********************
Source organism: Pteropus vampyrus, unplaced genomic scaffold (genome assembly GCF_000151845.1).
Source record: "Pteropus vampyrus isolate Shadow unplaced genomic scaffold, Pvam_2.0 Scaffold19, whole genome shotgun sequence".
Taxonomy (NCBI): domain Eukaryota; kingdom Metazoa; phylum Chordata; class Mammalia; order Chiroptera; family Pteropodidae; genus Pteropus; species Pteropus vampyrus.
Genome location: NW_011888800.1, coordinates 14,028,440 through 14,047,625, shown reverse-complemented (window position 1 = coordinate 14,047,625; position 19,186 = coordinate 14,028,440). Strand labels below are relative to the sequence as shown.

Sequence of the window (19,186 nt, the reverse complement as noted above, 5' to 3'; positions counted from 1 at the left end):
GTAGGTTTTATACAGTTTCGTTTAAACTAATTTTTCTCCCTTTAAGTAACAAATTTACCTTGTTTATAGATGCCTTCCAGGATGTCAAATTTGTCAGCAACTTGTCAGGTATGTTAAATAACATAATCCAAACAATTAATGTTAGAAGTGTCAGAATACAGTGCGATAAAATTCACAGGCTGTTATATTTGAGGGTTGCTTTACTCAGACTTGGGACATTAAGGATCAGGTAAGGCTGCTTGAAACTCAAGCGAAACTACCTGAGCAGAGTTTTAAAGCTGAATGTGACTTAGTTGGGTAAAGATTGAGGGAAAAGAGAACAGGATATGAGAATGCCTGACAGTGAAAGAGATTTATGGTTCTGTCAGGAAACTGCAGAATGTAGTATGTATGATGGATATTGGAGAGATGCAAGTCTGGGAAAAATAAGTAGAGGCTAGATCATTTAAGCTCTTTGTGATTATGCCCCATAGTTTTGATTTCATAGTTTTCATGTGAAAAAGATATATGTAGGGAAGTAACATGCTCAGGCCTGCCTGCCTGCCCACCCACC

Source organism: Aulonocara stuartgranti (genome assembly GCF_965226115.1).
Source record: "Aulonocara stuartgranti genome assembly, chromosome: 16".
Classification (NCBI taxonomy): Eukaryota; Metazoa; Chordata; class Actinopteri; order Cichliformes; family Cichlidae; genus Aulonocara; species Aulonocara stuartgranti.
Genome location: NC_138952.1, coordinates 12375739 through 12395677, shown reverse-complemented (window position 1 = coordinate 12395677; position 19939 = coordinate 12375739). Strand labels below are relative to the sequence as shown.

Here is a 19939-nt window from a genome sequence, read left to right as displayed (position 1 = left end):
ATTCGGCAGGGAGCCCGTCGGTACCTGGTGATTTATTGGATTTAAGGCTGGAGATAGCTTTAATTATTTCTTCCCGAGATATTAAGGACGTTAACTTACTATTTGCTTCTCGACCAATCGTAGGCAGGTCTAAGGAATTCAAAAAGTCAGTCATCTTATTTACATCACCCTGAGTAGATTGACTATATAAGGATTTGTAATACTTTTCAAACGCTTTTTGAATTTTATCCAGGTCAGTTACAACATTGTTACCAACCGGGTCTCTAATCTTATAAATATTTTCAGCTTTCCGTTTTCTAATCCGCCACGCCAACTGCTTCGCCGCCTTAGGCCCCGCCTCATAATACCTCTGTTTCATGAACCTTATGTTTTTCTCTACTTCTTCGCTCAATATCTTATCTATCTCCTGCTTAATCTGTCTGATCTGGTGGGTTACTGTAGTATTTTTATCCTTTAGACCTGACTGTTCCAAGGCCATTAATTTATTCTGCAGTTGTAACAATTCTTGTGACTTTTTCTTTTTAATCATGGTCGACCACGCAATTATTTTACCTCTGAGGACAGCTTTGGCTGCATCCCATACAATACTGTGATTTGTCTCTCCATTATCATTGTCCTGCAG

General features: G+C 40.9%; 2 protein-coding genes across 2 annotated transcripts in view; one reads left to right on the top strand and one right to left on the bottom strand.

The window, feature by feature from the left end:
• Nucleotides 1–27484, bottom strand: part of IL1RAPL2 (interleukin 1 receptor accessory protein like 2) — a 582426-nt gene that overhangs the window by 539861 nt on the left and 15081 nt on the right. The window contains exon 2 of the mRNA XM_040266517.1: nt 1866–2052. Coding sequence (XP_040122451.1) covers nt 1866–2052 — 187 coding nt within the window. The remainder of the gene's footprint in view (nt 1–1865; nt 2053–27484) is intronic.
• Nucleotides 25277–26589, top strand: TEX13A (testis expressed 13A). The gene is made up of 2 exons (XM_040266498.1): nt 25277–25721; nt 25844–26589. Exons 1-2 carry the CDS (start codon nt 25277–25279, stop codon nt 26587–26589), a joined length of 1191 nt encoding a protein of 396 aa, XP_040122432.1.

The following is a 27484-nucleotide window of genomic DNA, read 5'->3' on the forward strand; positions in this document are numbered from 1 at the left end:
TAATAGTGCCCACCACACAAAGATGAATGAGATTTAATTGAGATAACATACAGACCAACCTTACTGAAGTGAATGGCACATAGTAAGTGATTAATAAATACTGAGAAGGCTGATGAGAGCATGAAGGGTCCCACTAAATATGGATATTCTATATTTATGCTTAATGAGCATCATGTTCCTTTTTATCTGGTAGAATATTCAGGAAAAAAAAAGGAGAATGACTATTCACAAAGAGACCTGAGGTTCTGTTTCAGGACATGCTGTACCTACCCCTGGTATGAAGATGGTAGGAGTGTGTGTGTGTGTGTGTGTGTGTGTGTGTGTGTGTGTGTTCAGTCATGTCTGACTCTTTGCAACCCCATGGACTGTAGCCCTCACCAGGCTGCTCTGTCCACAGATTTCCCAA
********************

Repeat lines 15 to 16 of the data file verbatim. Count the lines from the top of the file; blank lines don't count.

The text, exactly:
• Nucleotides 1–27484, bottom strand: part of IL1RAPL2 (interleukin 1 receptor accessory protein like 2) — a 582426-nt gene that overhangs the window by 539861 nt on the left and 15081 nt on the right. The window contains exon 2 of the mRNA XM_040266517.1: nt 1866–2052. Coding sequence (XP_040122451.1) covers nt 1866–2052 — 187 coding nt within the window. The remainder of the gene's footprint in view (nt 1–1865; nt 2053–27484) is intronic.
• Nucleotides 25277–26589, top strand: TEX13A (testis expressed 13A). The gene is made up of 2 exons (XM_040266498.1): nt 25277–25721; nt 25844–26589. Exons 1-2 carry the CDS (start codon nt 25277–25279, stop codon nt 26587–26589), a joined length of 1191 nt encoding a protein of 396 aa, XP_040122432.1.